Reflecting on our visit, and our talks, has led me to revisit a book I read a few years ago called, Lifegivers: Framing the Birthparent Experience in Open Adoption by James L. Gritter.  I have chosen to reread this book as my next Adoption Reading Challenge selection. I am particularly interested in the chapters on grief and regret, and I am hoping giving this book another read-through will help me to understand more of my youngest daughter’s birthmom’s experience in our Open Adoption relationship.

Love and Reading part III

I’ve completed two books this month in the Adoption Reading Challenge, and I’m currently searching for my third. Upon completion (finally!) of Jaiya John’s memoir, Black Baby, White Hands: A View From The Crib, I came away with many conflicting feelings. However, I am glad I read it, and feel I have many takeaways from it. As I read Jaiya’s words, I felt as if a friend was telling me stories of his life, a little bit at a time, rewinding over the very good, and really bad parts, to make a statement, and to gain my understanding.  I do not think this book is for everyone. Jaiya is a poet, and he writes like one.  If you are looking for a concise book on the feelings of people who are transracial adoptees, this is not your book. However, if you are looking to understand the depth of the soul of one man, and his journey through life as a transracial adoptee, or to challenge your thoughts on what to means for a black child, to  grow to become black man in a white family, then this book should be a must read. Black Baby, White Hands is not an easy read, it’s musical like Jazz, and it’s painful, like a sunburn, but it’s worth the time for the insight that is gained.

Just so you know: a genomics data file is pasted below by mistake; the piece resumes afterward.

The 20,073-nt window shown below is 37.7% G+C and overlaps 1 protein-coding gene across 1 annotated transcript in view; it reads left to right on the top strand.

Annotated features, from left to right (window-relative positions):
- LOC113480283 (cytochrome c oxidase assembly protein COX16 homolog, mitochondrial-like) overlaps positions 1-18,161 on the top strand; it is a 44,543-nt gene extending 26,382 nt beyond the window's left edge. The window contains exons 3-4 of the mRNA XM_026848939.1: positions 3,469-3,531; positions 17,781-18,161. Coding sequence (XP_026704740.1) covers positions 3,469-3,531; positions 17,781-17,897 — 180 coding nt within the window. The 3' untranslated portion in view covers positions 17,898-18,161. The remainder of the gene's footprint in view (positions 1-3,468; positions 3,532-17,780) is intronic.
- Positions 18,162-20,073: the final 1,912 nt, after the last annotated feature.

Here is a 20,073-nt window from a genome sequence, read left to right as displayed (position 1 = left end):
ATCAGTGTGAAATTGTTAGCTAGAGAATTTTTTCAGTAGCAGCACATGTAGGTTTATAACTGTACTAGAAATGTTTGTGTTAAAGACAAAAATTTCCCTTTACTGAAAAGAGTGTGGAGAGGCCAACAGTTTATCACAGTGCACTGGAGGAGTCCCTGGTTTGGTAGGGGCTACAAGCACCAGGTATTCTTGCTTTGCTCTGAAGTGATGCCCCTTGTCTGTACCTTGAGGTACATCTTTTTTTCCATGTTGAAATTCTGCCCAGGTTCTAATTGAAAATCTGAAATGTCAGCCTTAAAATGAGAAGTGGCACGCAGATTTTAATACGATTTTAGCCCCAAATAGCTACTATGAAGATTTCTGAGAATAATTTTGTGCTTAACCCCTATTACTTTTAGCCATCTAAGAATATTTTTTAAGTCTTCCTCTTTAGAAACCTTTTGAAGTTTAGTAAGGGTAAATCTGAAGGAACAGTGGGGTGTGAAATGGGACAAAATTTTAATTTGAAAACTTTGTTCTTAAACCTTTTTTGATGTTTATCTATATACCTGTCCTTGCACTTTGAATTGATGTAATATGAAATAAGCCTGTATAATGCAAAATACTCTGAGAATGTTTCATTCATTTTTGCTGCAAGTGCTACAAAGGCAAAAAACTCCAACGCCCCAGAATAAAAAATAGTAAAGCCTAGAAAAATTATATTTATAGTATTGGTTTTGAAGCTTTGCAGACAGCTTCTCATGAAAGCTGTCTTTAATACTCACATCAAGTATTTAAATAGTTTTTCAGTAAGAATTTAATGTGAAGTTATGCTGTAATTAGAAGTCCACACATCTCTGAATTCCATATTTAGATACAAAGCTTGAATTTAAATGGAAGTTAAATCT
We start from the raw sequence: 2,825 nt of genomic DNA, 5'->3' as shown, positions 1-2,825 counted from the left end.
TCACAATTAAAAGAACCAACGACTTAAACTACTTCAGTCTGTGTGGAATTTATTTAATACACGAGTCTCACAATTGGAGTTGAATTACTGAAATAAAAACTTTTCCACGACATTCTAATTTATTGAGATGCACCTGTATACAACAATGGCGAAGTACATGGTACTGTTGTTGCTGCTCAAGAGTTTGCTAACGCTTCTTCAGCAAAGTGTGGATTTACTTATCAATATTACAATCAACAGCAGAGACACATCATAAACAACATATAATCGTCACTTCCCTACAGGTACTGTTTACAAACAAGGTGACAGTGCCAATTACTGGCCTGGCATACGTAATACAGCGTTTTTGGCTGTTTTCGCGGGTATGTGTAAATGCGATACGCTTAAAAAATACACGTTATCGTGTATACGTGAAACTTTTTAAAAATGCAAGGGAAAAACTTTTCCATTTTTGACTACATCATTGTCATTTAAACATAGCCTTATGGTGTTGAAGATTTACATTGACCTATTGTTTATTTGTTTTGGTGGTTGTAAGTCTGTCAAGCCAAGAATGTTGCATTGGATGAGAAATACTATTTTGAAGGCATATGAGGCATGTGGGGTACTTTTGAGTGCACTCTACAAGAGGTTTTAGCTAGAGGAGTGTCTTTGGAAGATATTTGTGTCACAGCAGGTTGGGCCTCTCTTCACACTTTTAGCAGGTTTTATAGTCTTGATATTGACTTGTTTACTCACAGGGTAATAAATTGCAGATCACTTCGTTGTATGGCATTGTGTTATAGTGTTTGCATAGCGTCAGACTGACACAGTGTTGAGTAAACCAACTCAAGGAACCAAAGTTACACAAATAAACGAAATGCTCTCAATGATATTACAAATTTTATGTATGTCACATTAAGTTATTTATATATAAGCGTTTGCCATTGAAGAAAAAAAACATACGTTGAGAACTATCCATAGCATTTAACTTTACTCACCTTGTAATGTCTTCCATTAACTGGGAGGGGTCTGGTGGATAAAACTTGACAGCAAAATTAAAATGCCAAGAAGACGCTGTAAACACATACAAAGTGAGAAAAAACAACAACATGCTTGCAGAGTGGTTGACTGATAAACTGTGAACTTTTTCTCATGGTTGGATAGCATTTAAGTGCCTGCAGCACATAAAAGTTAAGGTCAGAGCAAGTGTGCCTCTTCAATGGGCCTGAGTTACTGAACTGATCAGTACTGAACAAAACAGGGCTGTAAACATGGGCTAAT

I jumped right from Black Baby, White Hands, into another memoir written by an adoptee. The Mistress’s Daughter, written by A.M. Homes, tells the story of the author’s reunion with her birth parents in her thirty’s.  I cheated a bit on this Adoption Reading Challenge, as I actually listened to the book on It is narrated by Jane Adams, who I had to often remind myself, was not the author, as she narrated the memoir so genuinely. I felt as if Ms. Homes wrote like a journalist while telling the story of her reunion with her birth mother, Ellen, and her birth father, Norman. Her writing is to the point, pragmatic, and almost devoid of feeling. However, the stories Homes tells are both touching, and revealing, about the void that is filled by knowing where one comes from.